Accountability and “A through F” ratings
ATPE has opposed legislative proposals calling for “A through F” grading of public school campuses in lieu of existing accountability ratings. The primary bill on “A-F” ratings was Sen. Larry Taylor’s (R) SB 6, which was yet another piece of the TER-backed reform package being pushed by Lt. Gov. Patrick. (Two identical House companion bills, HB 2109 and HB 2176, were not heard before the deadline and therefore are dead bills.) Read ATPE’s statement in opposition to SB 6 here. The Senate passed SB 6, but the House left it pending in committee, opting instead to add similar “A-F” language to another accountability bill that is on the move, HB 2804.
HB 2804 by Rep. Jimmie Don Aycock (R) is a comprehensive bill to overhaul the state’s accountability system. It includes language calling for “A-F” ratings of campuses. The bill is on the House calendar today awaiting a floor debate, where it is expected to be amended. ATPE has worked with representatives on several floor amendments to try to improve the bill. Stay tuned to Teach the Vote for updates if the House schedule permits consideration of this bill before time runs out.
Aycock has also filed HB 1842 relating to sanctions and interventions for low-performing schools. It does provide for alternative management options, as well as other school turnaround strategies such as the use of a community schools model that ATPE has supported. (See notes on SB 1483 below.) HB 1842 was passed on second reading today in the House after several floor amendments were added.
SB 1483 by Sen. Sylvia Garcia (D) is the bill ATPE has supported promoting the use of a community schools model for turning around struggling schools as an alternative to reconstitution or privatization. The Senate Education Committee approved a substitute version of the bill on April 23. SB 1483 has been placed on the Senate Intent Calendar for a possible floor debate soon. Rep. Eddie Rodriguez (D) is carrying an identical companion bill, HB 1891, which passed the House Public Education Committee unanimously on April 23 and is now sitting on the House calendar for a possible floor debate if time permits.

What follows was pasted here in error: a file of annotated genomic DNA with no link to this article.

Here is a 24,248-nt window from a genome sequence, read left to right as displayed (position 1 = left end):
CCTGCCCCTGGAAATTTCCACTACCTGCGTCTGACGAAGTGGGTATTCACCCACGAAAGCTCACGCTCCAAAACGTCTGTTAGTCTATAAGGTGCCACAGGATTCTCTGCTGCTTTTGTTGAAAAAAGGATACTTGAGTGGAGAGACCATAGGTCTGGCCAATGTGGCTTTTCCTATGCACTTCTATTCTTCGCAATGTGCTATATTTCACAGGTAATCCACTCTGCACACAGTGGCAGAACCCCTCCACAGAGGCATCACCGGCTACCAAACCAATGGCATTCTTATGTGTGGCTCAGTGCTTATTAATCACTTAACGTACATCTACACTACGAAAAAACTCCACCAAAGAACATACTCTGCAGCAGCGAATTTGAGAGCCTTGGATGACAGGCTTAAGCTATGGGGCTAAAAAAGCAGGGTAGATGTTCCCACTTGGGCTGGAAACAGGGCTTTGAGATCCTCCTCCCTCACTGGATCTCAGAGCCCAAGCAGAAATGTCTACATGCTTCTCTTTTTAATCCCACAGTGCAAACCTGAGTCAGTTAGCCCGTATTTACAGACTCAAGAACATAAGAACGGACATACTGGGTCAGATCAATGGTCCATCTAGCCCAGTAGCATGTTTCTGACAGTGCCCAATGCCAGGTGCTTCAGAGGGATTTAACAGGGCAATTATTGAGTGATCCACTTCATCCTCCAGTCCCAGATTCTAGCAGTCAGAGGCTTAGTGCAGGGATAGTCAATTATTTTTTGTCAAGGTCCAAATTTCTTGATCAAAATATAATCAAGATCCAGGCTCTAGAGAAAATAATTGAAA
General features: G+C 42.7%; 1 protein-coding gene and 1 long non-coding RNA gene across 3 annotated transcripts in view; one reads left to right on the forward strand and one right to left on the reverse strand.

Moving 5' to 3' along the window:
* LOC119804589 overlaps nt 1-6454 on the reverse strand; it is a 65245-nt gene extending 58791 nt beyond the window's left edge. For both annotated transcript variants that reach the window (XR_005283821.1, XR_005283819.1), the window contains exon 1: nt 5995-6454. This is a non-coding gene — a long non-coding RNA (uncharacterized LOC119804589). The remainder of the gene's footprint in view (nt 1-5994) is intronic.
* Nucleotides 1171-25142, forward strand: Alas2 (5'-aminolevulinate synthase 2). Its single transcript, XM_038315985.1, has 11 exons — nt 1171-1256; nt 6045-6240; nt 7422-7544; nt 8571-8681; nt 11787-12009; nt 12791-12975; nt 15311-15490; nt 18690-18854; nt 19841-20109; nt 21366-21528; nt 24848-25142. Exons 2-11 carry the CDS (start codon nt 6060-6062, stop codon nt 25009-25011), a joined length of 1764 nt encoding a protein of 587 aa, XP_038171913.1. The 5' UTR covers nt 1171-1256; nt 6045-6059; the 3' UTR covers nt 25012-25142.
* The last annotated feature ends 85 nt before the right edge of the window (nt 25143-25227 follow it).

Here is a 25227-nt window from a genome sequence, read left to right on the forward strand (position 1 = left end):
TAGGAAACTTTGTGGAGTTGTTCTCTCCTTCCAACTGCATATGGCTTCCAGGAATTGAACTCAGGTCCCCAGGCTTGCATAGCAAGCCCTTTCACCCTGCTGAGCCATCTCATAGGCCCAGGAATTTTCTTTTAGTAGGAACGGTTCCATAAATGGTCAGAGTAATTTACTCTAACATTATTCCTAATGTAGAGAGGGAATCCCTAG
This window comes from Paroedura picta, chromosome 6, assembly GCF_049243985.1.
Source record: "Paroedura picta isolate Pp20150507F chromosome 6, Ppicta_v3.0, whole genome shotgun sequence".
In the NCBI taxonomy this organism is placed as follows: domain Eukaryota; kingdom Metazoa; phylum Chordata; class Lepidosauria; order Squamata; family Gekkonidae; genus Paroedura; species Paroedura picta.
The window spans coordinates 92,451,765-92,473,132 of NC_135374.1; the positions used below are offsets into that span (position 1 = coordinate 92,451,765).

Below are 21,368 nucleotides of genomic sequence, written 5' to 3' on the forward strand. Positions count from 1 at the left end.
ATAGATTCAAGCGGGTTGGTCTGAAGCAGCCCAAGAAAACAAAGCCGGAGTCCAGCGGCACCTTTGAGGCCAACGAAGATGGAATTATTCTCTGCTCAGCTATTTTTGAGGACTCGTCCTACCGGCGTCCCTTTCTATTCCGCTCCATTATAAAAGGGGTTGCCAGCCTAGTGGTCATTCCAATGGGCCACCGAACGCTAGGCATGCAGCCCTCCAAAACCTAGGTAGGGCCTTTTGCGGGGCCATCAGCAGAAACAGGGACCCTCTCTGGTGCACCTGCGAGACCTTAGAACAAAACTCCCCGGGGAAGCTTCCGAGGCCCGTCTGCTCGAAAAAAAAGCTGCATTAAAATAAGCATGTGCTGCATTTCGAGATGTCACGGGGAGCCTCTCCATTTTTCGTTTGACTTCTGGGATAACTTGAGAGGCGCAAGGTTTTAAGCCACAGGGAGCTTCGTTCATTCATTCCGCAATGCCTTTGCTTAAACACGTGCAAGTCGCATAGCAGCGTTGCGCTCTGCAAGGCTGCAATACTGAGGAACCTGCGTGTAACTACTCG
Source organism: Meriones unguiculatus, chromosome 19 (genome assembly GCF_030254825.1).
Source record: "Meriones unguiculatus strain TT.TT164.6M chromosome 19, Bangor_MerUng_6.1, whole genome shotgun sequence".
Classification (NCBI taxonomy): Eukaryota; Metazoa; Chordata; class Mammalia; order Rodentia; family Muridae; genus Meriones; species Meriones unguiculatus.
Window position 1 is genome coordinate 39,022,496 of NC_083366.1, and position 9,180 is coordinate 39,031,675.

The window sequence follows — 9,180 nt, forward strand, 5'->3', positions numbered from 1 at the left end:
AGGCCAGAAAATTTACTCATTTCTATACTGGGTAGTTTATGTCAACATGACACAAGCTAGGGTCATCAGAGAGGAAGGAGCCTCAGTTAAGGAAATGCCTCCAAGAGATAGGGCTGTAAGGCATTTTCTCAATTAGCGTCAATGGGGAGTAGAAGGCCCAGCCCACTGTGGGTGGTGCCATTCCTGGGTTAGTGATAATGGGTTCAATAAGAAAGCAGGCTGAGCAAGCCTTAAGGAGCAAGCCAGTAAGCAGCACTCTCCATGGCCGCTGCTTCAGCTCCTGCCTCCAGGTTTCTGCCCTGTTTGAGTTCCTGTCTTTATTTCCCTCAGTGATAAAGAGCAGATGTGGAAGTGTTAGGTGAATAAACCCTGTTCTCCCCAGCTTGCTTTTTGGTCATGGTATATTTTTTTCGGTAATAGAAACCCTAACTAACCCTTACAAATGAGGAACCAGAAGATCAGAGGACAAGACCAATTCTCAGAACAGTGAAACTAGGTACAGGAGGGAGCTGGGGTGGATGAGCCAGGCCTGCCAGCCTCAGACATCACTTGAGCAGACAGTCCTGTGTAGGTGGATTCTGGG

SB 1200 by Sen. Larry Taylor (R) calls for creation of a committee to recommend a new system for student assessment and public school accountability. The Senate unanimously approved SB 1200 on April 30, and it awaits a hearing by the House Public Education Committee. The bill is a rare one that is supported by a variety of stakeholders, including educator groups such as ATPE and reform groups such as TER. (Its identical companion bill, HB 4028, has not been heard and is procedurally dead at this point.)
Teacher salaries and evaluations
SB 893 by Sen. Kel Seliger (R), a bill proposing to do away with the state minimum salary schedule for teachers and impose additional state requirements for appraisals and personnel decisions, remains pending in the House. (Its companion bill, HB 2543 by Rep. Marsha Farney (R), did not get voted out of the House Public Education Committee and is now procedurally dead.) ATPE opposes the legislation. Despite being pushed aggressively by TER and being a key part of Lt. Gov. Dan Patrick’s controversial reform agenda, the education community has rallied against these bills with persistent calls and emails to legislators. At this point in the session, SB 893 could still be revived, and ATPE members are urged to keep reminding their state representatives about the harm this bill would do to the education profession. Learn more about the history of the bills here, and read our message to legislators here.